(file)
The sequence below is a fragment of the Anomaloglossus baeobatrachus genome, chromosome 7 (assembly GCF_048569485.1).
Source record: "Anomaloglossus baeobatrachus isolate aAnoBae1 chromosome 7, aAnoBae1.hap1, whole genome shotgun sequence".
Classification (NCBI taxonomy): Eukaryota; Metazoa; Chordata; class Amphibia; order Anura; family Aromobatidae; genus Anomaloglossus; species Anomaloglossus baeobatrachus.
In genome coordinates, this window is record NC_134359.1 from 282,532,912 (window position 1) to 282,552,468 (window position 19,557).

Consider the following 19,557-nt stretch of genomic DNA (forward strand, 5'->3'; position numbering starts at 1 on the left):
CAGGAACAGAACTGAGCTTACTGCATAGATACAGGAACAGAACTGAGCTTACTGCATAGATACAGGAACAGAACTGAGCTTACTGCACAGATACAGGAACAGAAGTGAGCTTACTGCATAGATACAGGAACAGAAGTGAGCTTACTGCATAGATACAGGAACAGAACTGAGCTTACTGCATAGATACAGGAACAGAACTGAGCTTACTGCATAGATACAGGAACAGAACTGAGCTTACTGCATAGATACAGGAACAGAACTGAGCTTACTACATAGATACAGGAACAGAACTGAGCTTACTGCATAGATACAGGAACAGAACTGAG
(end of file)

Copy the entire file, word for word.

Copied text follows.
The sequence below is a fragment of the Anomaloglossus baeobatrachus genome, chromosome 7 (assembly GCF_048569485.1).
Source record: "Anomaloglossus baeobatrachus isolate aAnoBae1 chromosome 7, aAnoBae1.hap1, whole genome shotgun sequence".
Classification (NCBI taxonomy): Eukaryota; Metazoa; Chordata; class Amphibia; order Anura; family Aromobatidae; genus Anomaloglossus; species Anomaloglossus baeobatrachus.
In genome coordinates, this window is record NC_134359.1 from 282,532,912 (window position 1) to 282,552,468 (window position 19,557).

Consider the following 19,557-nt stretch of genomic DNA (forward strand, 5'->3'; position numbering starts at 1 on the left):
CAGGAACAGAACTGAGCTTACTGCATAGATACAGGAACAGAACTGAGCTTACTGCATAGATACAGGAACAGAACTGAGCTTACTGCACAGATACAGGAACAGAAGTGAGCTTACTGCATAGATACAGGAACAGAAGTGAGCTTACTGCATAGATACAGGAACAGAACTGAGCTTACTGCATAGATACAGGAACAGAACTGAGCTTACTGCATAGATACAGGAACAGAACTGAGCTTACTGCATAGATACAGGAACAGAACTGAGCTTACTACATAGATACAGGAACAGAACTGAGCTTACTGCATAGATACAGGAACAGAACTGAG